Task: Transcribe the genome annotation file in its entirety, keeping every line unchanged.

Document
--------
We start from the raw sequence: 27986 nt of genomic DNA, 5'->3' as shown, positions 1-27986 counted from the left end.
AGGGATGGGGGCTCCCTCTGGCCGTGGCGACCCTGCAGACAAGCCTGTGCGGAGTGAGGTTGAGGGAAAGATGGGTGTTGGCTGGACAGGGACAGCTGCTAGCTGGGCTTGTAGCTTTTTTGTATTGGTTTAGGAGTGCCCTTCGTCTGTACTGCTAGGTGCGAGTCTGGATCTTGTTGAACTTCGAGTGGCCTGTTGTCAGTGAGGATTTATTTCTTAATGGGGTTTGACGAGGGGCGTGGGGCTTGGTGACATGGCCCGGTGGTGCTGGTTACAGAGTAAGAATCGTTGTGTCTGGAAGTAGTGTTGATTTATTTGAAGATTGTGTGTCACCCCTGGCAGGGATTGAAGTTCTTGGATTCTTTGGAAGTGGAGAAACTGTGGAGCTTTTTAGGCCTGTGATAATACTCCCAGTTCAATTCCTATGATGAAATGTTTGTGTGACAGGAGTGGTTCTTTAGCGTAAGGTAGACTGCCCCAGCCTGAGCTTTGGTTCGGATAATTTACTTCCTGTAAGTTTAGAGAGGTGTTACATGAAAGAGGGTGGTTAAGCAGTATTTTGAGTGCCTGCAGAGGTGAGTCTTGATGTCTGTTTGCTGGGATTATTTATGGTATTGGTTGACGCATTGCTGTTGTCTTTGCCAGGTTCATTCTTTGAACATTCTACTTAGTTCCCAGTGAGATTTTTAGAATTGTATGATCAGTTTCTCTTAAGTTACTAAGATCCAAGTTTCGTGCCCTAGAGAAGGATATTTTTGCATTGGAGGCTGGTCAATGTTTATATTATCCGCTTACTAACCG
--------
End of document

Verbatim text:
We start from the raw sequence: 27986 nt of genomic DNA, 5'->3' as shown, positions 1-27986 counted from the left end.
AGGGATGGGGGCTCCCTCTGGCCGTGGCGACCCTGCAGACAAGCCTGTGCGGAGTGAGGTTGAGGGAAAGATGGGTGTTGGCTGGACAGGGACAGCTGCTAGCTGGGCTTGTAGCTTTTTTGTATTGGTTTAGGAGTGCCCTTCGTCTGTACTGCTAGGTGCGAGTCTGGATCTTGTTGAACTTCGAGTGGCCTGTTGTCAGTGAGGATTTATTTCTTAATGGGGTTTGACGAGGGGCGTGGGGCTTGGTGACATGGCCCGGTGGTGCTGGTTACAGAGTAAGAATCGTTGTGTCTGGAAGTAGTGTTGATTTATTTGAAGATTGTGTGTCACCCCTGGCAGGGATTGAAGTTCTTGGATTCTTTGGAAGTGGAGAAACTGTGGAGCTTTTTAGGCCTGTGATAATACTCCCAGTTCAATTCCTATGATGAAATGTTTGTGTGACAGGAGTGGTTCTTTAGCGTAAGGTAGACTGCCCCAGCCTGAGCTTTGGTTCGGATAATTTACTTCCTGTAAGTTTAGAGAGGTGTTACATGAAAGAGGGTGGTTAAGCAGTATTTTGAGTGCCTGCAGAGGTGAGTCTTGATGTCTGTTTGCTGGGATTATTTATGGTATTGGTTGACGCATTGCTGTTGTCTTTGCCAGGTTCATTCTTTGAACATTCTACTTAGTTCCCAGTGAGATTTTTAGAATTGTATGATCAGTTTCTCTTAAGTTACTAAGATCCAAGTTTCGTGCCCTAGAGAAGGATATTTTTGCATTGGAGGCTGGTCAATGTTTATATTATCCGCTTACTAACCG